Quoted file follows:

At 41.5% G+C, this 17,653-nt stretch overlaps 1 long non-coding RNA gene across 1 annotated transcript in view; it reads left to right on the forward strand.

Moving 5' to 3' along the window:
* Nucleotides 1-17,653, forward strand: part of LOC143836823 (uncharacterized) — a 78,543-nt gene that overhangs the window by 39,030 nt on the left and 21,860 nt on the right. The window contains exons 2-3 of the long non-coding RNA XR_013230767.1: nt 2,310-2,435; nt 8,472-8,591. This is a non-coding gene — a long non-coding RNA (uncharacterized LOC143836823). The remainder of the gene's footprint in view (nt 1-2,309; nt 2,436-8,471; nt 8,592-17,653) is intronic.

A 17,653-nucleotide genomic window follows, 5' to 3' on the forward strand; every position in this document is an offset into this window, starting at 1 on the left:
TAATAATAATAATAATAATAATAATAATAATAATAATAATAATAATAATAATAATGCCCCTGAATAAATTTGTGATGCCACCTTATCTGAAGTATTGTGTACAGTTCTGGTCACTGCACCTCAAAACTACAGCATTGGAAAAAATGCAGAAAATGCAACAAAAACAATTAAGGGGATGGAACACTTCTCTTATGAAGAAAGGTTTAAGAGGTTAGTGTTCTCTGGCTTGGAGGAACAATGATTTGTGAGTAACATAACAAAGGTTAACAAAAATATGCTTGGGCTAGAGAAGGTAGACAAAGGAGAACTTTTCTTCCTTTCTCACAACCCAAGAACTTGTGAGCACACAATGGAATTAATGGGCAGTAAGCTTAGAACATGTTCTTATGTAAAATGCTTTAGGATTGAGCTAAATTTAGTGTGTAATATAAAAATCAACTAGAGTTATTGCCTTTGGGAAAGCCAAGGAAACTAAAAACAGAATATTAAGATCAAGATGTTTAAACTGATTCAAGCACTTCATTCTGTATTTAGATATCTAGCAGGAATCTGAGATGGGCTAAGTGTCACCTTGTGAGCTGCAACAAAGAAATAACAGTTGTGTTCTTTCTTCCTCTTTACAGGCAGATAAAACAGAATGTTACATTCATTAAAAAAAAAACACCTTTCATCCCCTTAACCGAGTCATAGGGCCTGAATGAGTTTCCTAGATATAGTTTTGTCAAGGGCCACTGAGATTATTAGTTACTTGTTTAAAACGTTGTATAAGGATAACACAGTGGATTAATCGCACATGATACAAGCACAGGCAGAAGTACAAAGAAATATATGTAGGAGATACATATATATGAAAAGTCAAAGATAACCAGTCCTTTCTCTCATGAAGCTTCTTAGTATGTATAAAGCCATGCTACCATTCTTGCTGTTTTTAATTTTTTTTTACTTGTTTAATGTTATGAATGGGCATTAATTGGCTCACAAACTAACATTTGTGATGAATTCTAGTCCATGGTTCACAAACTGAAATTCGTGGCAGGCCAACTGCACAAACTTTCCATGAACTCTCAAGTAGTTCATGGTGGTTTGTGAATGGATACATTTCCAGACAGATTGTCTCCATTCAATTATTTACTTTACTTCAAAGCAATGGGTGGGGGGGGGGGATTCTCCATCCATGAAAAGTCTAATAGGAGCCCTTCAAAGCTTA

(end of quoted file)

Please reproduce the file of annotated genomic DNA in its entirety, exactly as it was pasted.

At 41.5% G+C, this 17,653-nt stretch overlaps 1 long non-coding RNA gene across 1 annotated transcript in view; it reads left to right on the forward strand.

Moving 5' to 3' along the window:
* Nucleotides 1-17,653, forward strand: part of LOC143836823 (uncharacterized) — a 78,543-nt gene that overhangs the window by 39,030 nt on the left and 21,860 nt on the right. The window contains exons 2-3 of the long non-coding RNA XR_013230767.1: nt 2,310-2,435; nt 8,472-8,591. This is a non-coding gene — a long non-coding RNA (uncharacterized LOC143836823). The remainder of the gene's footprint in view (nt 1-2,309; nt 2,436-8,471; nt 8,592-17,653) is intronic.

A 17,653-nucleotide genomic window follows, 5' to 3' on the forward strand; every position in this document is an offset into this window, starting at 1 on the left:
TAATAATAATAATAATAATAATAATAATAATAATAATAATAATAATAATAATAATGCCCCTGAATAAATTTGTGATGCCACCTTATCTGAAGTATTGTGTACAGTTCTGGTCACTGCACCTCAAAACTACAGCATTGGAAAAAATGCAGAAAATGCAACAAAAACAATTAAGGGGATGGAACACTTCTCTTATGAAGAAAGGTTTAAGAGGTTAGTGTTCTCTGGCTTGGAGGAACAATGATTTGTGAGTAACATAACAAAGGTTAACAAAAATATGCTTGGGCTAGAGAAGGTAGACAAAGGAGAACTTTTCTTCCTTTCTCACAACCCAAGAACTTGTGAGCACACAATGGAATTAATGGGCAGTAAGCTTAGAACATGTTCTTATGTAAAATGCTTTAGGATTGAGCTAAATTTAGTGTGTAATATAAAAATCAACTAGAGTTATTGCCTTTGGGAAAGCCAAGGAAACTAAAAACAGAATATTAAGATCAAGATGTTTAAACTGATTCAAGCACTTCATTCTGTATTTAGATATCTAGCAGGAATCTGAGATGGGCTAAGTGTCACCTTGTGAGCTGCAACAAAGAAATAACAGTTGTGTTCTTTCTTCCTCTTTACAGGCAGATAAAACAGAATGTTACATTCATTAAAAAAAAAACACCTTTCATCCCCTTAACCGAGTCATAGGGCCTGAATGAGTTTCCTAGATATAGTTTTGTCAAGGGCCACTGAGATTATTAGTTACTTGTTTAAAACGTTGTATAAGGATAACACAGTGGATTAATCGCACATGATACAAGCACAGGCAGAAGTACAAAGAAATATATGTAGGAGATACATATATATGAAAAGTCAAAGATAACCAGTCCTTTCTCTCATGAAGCTTCTTAGTATGTATAAAGCCATGCTACCATTCTTGCTGTTTTTAATTTTTTTTTACTTGTTTAATGTTATGAATGGGCATTAATTGGCTCACAAACTAACATTTGTGATGAATTCTAGTCCATGGTTCACAAACTGAAATTCGTGGCAGGCCAACTGCACAAACTTTCCATGAACTCTCAAGTAGTTCATGGTGGTTTGTGAATGGATACATTTCCAGACAGATTGTCTCCATTCAATTATTTACTTTACTTCAAAGCAATGGGTGGGGGGGGGGGATTCTCCATCCATGAAAAGTCTAATAGGAGCCCTTCAAAGCTTA